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Week in Review: Cannabis Advocate Rep. Blumenauer Announces Retirement from Congress

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Current Events

Week in Review: Cannabis Advocate Rep. Blumenauer Announces Retirement from Congress

ICYMI: Catch up on the week’s latest news from across the cannabis spectrum.

In this week’s cannabis news round-up, Oregon’s Rep. Blumenauer announces retirement after 27 years in Congress; New York expands medical cannabis retail licenses to MSOs; and Switzerland launches first legal cannabis dispensary in Europe.

Rep. Blumenauer retiring from Congress
Rep. Blumenauer introducing the STATES Act in 2019. PHOTO Earl Blumenauer/Twitter

Rep. Blumenauer (D-OR) Retiring After 27 Years in Congress

Earl Blumenauer, a Democrat from Oregon who has served in the US House of Representatives for 27 years, announced on Monday that he will not seek re-election.

In a press release, he said it was a “difficult decision” but that “it’s time to continue my life’s mission without the burden of day-to-day politics.”

“I’ve dedicated my career to creating liveable communities where people are safe, healthy and economically secure,” he said in the release. “This mission has guided my involvement in Congress on a wide range of issues. I may best be known in Portland for work on light rail, streetcars and bicycles. But our work also included critical issues of war and peace, championing the fight to end the failed War on Drugs, helping to write the Affordable Care Act, rescuing independent restaurants, food and farm policy, animal welfare and writing the single largest investment in renewable energy in history.”  

Blumenauer is a founding member of the Congressional Cannabis Caucus and a vocal advocate for federal cannabis reform. He has been a key supporter of the SAFE Banking Act and the MORE Act, both of which would’ve legalized cannabis at the federal level.

In addition to his work on cannabis reform, Blumenauer has also been a leader on issues such as transportation, healthcare and climate change.

PHOTO Jerry Ferguson

New York Expands Medical Cannabis Retail Licenses to MSOs

New York is expanding medical cannabis retail licenses to large multistate operators (MSOs) for the first time since the state launched MMJ sales in January 2016. The application window opened on October 31 and will run until December 19.

This move is likely to divide licensed adult-use retailers as well as hundreds of Conditional Adult-Use Retail Dispensary (CAURD) licensees and applicants who have been trying to open stores for months. However, the Office of Cannabis Management (OCM) is hoping that the addition of MSOs will help to boost the state’s nascent adult-use market, which has been slow to start.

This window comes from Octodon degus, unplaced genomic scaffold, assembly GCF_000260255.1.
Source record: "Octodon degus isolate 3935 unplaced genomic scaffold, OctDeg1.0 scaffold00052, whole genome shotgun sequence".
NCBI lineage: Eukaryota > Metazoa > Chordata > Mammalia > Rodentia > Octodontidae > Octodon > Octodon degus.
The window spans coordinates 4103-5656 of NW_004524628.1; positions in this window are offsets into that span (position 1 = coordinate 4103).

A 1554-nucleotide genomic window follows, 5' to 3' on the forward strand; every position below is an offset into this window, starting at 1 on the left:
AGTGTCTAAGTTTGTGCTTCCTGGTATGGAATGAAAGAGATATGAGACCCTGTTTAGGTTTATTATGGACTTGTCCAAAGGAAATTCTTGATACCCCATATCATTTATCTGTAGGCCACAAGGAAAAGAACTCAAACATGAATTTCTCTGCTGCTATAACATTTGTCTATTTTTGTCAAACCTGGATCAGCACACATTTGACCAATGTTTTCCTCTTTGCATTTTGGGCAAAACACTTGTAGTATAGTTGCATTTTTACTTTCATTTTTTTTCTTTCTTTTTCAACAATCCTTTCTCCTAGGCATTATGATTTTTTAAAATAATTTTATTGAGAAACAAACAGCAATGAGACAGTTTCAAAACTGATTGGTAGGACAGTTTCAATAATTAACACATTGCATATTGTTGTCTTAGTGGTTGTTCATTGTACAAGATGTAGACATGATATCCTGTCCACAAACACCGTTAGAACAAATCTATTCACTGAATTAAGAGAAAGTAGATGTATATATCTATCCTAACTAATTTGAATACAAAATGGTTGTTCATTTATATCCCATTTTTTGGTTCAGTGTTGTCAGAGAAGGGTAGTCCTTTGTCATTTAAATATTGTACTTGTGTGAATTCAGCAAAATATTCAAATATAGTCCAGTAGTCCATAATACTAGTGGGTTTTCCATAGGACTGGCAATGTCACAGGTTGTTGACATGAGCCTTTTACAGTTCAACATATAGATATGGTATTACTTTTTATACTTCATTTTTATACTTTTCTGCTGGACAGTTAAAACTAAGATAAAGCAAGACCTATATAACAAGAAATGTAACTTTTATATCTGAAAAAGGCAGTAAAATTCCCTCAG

New York has one of the largest cannabis markets in the US, but its adult-use market has been slow to start. As of November 3, 2023, there are only 26 operational licensed adult-use retailers in the state.

The OCM hopes that adding MSOs will boost the adult-use market. MSOs have the experience and resources to open and operate retail stores quickly. They also have access to a wide range of cannabis products, which could help to increase consumer choice.

The OCM will review applications and make decisions based on the quality of the applications received and market needs. It is unclear how many licenses the OCM will award.

The addition of MSOs to the New York cannabis market is a significant development. It will likely have a major impact on the Empire State’s adult-use market. It remains to be seen how the expansion of licenses will affect consumers and businesses.


Europe’s first legal cannabis dispensary has opened in Switzerland as part of a pilot project to study the effects of controlled access to cannabis. The dispensary, run by the Sanity Group and the Swiss Institute for Addiction and Health Research (ISGF), is located in the municipality of Allschwil, with another location to follow in Liestal.

“We’re pleased about the approval for the study in Baselland and the opportunity to make our contribution to social acceptance and knowledge transfer around the cannabis plant and its versatile uses,” said Finn Hänsel, CEO of Sanity Group, in a press release. “Our ambition to support the ISGF pilot project with our knowledge and experience as an internationally positioned cannabis company is primarily based on the promotion of research in the field of cannabis. Since the company was founded, our goal has been to further research the benefits of cannabis and destigmatize the plant. Together with the ISGF, we are developing concepts for safe sales based on health protection, youth protection and prevention. We expect interesting findings from the study—the results will be of international interest.”

Up to 3,950 healthy adults living in the Basel-Landschaft region will be able to participate in the study. Participants will be given a participation card to obtain cannabis from the dispensary and will be continually surveyed every six months on their consumption behavior and physical and mental health.

The study, titled “Grashaus Projects,” is scheduled to launch later this year and is expected to provide valuable insights into the responsible use of cannabis and serve as a basis for decisions on long-term regulation in Switzerland.

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